Two pulses of morphological diversification in Pacific pelagic fishes following the Cretaceous-Palaeogene mass extinction.Proc Biol Sci. 2018 10 10; 285(1888)PB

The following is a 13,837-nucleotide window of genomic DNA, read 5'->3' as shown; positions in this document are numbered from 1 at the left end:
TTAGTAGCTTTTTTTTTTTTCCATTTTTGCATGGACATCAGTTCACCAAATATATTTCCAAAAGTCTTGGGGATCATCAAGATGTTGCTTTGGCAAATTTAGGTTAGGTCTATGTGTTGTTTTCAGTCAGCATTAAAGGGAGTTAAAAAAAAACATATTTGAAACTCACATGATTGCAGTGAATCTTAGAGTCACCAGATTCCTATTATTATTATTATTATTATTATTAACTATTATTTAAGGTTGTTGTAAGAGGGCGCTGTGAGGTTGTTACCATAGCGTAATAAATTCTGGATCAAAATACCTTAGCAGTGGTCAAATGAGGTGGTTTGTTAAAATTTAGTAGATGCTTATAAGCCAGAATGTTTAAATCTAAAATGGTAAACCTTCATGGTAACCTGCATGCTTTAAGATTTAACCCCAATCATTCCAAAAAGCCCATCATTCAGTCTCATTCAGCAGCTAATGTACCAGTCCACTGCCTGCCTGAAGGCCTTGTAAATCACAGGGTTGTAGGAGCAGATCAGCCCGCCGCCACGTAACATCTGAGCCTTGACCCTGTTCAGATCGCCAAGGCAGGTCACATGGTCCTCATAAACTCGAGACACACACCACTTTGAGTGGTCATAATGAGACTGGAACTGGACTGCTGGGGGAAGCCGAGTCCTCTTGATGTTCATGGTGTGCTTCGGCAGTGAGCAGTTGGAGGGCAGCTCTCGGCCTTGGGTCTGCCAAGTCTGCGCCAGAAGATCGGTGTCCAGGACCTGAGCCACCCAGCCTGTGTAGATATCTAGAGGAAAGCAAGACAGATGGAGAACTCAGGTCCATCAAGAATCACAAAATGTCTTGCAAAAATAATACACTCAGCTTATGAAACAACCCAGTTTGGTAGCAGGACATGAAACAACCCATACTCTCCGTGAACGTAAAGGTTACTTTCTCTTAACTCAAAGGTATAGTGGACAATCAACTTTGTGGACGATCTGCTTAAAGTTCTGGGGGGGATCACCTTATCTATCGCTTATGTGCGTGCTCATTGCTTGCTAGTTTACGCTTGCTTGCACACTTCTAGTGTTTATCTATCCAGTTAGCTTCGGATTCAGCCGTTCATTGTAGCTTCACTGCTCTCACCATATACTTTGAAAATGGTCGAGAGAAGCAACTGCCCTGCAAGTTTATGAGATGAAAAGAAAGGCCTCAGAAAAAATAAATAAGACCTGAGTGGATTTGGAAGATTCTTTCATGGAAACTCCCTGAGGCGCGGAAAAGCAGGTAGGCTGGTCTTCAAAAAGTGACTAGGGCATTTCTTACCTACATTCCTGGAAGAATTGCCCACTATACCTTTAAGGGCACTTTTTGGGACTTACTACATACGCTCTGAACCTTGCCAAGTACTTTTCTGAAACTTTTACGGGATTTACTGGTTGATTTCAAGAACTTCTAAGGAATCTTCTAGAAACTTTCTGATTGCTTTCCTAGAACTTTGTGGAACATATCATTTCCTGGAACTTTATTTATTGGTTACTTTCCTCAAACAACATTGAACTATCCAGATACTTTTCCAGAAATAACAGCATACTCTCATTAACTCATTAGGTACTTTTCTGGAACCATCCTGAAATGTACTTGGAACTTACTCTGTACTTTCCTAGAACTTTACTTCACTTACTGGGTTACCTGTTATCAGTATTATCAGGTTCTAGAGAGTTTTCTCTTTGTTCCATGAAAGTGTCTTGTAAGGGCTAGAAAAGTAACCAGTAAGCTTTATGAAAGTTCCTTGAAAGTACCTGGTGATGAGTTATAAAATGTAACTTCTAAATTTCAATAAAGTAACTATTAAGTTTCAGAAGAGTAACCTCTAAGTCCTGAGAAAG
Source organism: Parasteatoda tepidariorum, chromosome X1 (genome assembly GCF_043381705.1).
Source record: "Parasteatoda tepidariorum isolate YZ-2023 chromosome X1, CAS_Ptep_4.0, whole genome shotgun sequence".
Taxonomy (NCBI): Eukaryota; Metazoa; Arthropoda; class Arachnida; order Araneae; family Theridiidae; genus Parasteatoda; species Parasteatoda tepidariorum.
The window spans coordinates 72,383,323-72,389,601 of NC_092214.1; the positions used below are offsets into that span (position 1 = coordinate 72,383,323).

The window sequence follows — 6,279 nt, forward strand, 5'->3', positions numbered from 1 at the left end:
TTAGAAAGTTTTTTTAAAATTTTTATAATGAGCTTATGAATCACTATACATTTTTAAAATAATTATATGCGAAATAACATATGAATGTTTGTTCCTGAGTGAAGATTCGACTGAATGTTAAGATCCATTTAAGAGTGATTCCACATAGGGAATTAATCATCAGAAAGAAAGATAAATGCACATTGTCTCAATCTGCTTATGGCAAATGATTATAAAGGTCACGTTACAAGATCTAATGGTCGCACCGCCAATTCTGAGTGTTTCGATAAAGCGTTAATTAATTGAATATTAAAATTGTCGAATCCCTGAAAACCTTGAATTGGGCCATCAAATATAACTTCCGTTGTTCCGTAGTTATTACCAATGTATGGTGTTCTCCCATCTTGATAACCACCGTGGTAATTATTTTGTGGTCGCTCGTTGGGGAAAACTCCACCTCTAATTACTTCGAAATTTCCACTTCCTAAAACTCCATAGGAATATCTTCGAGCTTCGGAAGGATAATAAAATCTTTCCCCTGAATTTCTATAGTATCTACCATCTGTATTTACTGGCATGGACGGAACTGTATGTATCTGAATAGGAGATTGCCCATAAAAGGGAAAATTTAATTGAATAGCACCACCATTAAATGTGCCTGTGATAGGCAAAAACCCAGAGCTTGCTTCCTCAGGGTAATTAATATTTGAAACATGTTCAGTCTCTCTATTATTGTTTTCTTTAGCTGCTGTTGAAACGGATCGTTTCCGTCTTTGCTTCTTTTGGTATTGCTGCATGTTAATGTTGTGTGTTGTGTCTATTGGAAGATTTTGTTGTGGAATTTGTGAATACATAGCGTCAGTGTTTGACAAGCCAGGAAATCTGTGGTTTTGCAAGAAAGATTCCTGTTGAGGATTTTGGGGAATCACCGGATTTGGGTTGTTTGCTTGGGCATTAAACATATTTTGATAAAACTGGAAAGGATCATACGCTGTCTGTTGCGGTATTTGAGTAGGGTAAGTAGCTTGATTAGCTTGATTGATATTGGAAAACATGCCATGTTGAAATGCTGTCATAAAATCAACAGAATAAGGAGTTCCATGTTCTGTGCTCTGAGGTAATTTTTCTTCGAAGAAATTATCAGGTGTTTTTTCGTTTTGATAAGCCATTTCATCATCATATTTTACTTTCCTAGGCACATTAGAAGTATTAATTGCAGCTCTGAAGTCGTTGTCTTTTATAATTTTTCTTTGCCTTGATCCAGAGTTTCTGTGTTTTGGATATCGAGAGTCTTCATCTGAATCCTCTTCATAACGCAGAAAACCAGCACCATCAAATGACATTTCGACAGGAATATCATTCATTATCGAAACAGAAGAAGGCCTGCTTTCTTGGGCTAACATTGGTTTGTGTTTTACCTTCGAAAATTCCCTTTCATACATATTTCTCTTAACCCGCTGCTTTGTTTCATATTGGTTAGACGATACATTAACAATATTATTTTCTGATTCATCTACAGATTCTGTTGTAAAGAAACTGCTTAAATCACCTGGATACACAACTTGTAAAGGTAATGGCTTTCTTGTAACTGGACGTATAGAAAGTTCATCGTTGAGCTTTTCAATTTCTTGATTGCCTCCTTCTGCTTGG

Molecular phylogenies suggest some major radiations of open-ocean fish clades occurred roughly coincident with the Cretaceous-Palaeogene (K/Pg) boundary, however the timing and nature of this diversification is poorly constrained. Here, we investigate evolutionary patterns in ray-finned fishes across the K/Pg mass extinction 66 million years ago (Ma), using microfossils (isolated teeth) preserved in a South Pacific sediment core spanning 72-43 Ma. Our record does not show significant turnover of fish tooth morphotypes at the K/Pg boundary: only two of 48 Cretaceous tooth morphotypes disappear at the event in the South Pacific, a rate no different from background extinction. Capture-mark-recapture analysis finds two pulses of origination in fish tooth morphotypes following the mass extinction. The first pulse, at approximately 64 Ma, included short-lived teeth, as well as forms that contribute to an expansion into novel morphospace. A second pulse, centred at approximately 58 Ma, produced morphotype novelty in a different region of morphospace from the first pulse, and contributed significantly to Eocene tooth morphospace occupation. There was no significant increase in origination rates or expansion into novel morphospace during the early or middle Eocene, despite a near 10-fold increase in tooth abundance during that interval. Our results suggest that while the K/Pg event had a minor impact on fish diversity in terms of extinction, the removal of the few dominant Cretaceous morphotypes triggered a sequence of origination events allowing fishes to rapidly diversify morphologically, setting the stage for exceptional levels of ray-finned fish diversity in the Cenozoic.